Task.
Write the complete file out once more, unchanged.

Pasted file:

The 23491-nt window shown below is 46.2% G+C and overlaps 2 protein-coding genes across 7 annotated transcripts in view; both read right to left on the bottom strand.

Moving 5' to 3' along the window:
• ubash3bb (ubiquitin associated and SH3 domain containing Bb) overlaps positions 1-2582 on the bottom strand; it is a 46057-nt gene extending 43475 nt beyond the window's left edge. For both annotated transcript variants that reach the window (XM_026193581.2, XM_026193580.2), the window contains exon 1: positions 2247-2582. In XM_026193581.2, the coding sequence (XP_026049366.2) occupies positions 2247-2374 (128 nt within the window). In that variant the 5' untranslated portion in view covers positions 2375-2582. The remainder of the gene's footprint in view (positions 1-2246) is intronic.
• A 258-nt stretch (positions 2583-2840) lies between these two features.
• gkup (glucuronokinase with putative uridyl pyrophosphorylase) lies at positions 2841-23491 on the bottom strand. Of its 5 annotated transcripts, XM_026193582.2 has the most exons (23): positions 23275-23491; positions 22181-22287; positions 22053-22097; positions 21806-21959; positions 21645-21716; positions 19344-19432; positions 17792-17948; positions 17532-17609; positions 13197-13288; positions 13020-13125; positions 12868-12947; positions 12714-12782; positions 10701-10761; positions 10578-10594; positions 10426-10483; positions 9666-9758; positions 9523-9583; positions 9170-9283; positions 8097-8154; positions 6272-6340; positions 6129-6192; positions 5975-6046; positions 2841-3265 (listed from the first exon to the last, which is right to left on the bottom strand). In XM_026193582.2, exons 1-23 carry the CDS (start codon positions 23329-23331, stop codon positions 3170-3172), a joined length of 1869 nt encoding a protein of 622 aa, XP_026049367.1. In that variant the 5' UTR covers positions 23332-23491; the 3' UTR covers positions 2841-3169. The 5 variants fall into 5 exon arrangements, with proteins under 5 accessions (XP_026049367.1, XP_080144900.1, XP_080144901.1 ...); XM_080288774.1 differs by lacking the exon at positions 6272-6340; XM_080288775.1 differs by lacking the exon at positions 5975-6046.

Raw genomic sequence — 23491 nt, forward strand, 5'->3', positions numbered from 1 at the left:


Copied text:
The 23491-nt window shown below is 46.2% G+C and overlaps 2 protein-coding genes across 7 annotated transcripts in view; both read right to left on the bottom strand.

Moving 5' to 3' along the window:
• ubash3bb (ubiquitin associated and SH3 domain containing Bb) overlaps positions 1-2582 on the bottom strand; it is a 46057-nt gene extending 43475 nt beyond the window's left edge. For both annotated transcript variants that reach the window (XM_026193581.2, XM_026193580.2), the window contains exon 1: positions 2247-2582. In XM_026193581.2, the coding sequence (XP_026049366.2) occupies positions 2247-2374 (128 nt within the window). In that variant the 5' untranslated portion in view covers positions 2375-2582. The remainder of the gene's footprint in view (positions 1-2246) is intronic.
• A 258-nt stretch (positions 2583-2840) lies between these two features.
• gkup (glucuronokinase with putative uridyl pyrophosphorylase) lies at positions 2841-23491 on the bottom strand. Of its 5 annotated transcripts, XM_026193582.2 has the most exons (23): positions 23275-23491; positions 22181-22287; positions 22053-22097; positions 21806-21959; positions 21645-21716; positions 19344-19432; positions 17792-17948; positions 17532-17609; positions 13197-13288; positions 13020-13125; positions 12868-12947; positions 12714-12782; positions 10701-10761; positions 10578-10594; positions 10426-10483; positions 9666-9758; positions 9523-9583; positions 9170-9283; positions 8097-8154; positions 6272-6340; positions 6129-6192; positions 5975-6046; positions 2841-3265 (listed from the first exon to the last, which is right to left on the bottom strand). In XM_026193582.2, exons 1-23 carry the CDS (start codon positions 23329-23331, stop codon positions 3170-3172), a joined length of 1869 nt encoding a protein of 622 aa, XP_026049367.1. In that variant the 5' UTR covers positions 23332-23491; the 3' UTR covers positions 2841-3169. The 5 variants fall into 5 exon arrangements, with proteins under 5 accessions (XP_026049367.1, XP_080144900.1, XP_080144901.1 ...); XM_080288774.1 differs by lacking the exon at positions 6272-6340; XM_080288775.1 differs by lacking the exon at positions 5975-6046.

Raw genomic sequence — 23491 nt, forward strand, 5'->3', positions numbered from 1 at the left: